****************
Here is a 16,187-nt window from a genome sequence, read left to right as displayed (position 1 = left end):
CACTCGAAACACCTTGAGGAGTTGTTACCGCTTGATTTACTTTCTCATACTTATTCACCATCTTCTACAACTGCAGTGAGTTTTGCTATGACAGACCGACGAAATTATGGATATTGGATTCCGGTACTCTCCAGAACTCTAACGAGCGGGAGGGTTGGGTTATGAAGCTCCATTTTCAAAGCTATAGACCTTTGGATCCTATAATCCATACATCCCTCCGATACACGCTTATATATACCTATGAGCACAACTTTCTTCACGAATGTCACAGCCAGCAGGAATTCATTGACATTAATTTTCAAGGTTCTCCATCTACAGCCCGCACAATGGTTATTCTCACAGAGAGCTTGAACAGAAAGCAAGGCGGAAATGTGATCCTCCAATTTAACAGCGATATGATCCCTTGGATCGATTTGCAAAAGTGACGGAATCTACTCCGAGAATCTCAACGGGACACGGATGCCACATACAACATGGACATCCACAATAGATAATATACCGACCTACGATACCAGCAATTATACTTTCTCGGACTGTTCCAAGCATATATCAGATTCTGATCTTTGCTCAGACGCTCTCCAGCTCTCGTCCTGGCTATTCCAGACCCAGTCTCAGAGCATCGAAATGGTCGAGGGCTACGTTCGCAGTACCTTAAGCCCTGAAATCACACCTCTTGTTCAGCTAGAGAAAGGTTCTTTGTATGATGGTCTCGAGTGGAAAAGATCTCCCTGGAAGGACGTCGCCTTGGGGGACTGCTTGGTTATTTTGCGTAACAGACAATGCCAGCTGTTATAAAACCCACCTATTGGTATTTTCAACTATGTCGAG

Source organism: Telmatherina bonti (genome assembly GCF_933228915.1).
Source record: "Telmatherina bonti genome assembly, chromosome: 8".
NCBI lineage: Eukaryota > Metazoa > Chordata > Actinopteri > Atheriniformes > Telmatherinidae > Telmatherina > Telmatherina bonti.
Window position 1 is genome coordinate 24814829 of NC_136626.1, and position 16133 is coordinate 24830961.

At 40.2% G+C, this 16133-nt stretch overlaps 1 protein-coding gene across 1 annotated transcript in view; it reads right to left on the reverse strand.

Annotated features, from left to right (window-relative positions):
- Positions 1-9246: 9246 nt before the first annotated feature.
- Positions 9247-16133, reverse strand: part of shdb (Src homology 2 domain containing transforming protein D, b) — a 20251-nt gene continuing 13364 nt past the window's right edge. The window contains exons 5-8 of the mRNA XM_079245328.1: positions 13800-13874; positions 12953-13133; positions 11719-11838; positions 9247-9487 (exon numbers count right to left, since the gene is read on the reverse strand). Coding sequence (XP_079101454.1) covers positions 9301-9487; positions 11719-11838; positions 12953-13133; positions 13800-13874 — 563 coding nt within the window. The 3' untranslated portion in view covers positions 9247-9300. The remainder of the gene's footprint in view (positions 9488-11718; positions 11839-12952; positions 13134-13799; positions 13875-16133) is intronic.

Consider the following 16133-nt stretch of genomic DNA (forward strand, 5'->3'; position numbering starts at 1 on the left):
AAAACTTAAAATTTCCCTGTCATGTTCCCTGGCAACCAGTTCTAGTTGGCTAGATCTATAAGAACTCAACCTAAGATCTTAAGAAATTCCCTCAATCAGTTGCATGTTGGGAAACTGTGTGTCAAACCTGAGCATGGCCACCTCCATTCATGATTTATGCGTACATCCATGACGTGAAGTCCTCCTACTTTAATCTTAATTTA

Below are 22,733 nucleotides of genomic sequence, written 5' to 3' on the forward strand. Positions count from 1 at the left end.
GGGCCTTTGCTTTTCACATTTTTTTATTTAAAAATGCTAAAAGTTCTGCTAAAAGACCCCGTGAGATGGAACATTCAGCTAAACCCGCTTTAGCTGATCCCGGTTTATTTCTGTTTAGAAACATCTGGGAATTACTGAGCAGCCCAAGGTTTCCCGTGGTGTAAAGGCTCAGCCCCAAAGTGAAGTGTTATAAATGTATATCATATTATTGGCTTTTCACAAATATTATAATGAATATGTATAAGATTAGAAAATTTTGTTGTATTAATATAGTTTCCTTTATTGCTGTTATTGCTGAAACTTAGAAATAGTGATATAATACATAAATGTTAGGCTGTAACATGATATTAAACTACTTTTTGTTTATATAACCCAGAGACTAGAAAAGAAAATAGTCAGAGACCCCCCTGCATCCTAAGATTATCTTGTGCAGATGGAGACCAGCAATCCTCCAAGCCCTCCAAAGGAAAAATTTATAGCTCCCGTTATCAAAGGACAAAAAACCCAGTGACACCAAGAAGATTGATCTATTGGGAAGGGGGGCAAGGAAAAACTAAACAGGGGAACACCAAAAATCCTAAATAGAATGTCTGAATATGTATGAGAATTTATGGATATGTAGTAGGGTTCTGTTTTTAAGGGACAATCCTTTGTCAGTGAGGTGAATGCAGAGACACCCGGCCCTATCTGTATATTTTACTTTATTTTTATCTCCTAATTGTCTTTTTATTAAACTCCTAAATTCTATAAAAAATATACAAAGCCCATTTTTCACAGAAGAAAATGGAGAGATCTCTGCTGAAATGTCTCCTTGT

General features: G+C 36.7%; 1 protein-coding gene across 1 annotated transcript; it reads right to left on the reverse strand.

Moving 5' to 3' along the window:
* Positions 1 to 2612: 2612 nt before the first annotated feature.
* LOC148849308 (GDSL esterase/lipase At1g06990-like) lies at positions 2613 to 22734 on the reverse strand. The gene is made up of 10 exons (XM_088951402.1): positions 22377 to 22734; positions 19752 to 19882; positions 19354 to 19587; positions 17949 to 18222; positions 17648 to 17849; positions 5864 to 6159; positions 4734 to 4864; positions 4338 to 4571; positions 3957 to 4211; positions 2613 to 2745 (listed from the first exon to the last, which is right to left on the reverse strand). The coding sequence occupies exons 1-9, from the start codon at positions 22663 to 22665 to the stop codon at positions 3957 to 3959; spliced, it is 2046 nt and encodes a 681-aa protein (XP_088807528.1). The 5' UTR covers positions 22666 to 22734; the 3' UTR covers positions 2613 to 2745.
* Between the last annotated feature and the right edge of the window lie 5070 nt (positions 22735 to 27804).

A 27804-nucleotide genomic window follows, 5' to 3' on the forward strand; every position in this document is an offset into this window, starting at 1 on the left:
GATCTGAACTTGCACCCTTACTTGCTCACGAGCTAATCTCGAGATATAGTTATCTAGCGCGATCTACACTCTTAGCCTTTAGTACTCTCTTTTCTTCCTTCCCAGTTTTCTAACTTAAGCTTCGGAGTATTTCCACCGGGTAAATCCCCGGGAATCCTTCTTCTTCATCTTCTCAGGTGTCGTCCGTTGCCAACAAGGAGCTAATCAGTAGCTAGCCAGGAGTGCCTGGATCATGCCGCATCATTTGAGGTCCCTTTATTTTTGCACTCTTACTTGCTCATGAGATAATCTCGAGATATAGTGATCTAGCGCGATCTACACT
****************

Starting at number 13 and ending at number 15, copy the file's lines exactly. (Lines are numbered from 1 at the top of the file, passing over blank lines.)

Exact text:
Below are 22,733 nucleotides of genomic sequence, written 5' to 3' on the forward strand. Positions count from 1 at the left end.
GGGCCTTTGCTTTTCACATTTTTTTATTTAAAAATGCTAAAAGTTCTGCTAAAAGACCCCGTGAGATGGAACATTCAGCTAAACCCGCTTTAGCTGATCCCGGTTTATTTCTGTTTAGAAACATCTGGGAATTACTGAGCAGCCCAAGGTTTCCCGTGGTGTAAAGGCTCAGCCCCAAAGTGAAGTGTTATAAATGTATATCATATTATTGGCTTTTCACAAATATTATAATGAATATGTATAAGATTAGAAAATTTTGTTGTATTAATATAGTTTCCTTTATTGCTGTTATTGCTGAAACTTAGAAATAGTGATATAATACATAAATGTTAGGCTGTAACATGATATTAAACTACTTTTTGTTTATATAACCCAGAGACTAGAAAAGAAAATAGTCAGAGACCCCCCTGCATCCTAAGATTATCTTGTGCAGATGGAGACCAGCAATCCTCCAAGCCCTCCAAAGGAAAAATTTATAGCTCCCGTTATCAAAGGACAAAAAACCCAGTGACACCAAGAAGATTGATCTATTGGGAAGGGGGGCAAGGAAAAACTAAACAGGGGAACACCAAAAATCCTAAATAGAATGTCTGAATATGTATGAGAATTTATGGATATGTAGTAGGGTTCTGTTTTTAAGGGACAATCCTTTGTCAGTGAGGTGAATGCAGAGACACCCGGCCCTATCTGTATATTTTACTTTATTTTTATCTCCTAATTGTCTTTTTATTAAACTCCTAAATTCTATAAAAAATATACAAAGCCCATTTTTCACAGAAGAAAATGGAGAGATCTCTGCTGAAATGTCTCCTTGT

General features: G+C 36.7%; 1 protein-coding gene across 1 annotated transcript; it reads right to left on the reverse strand.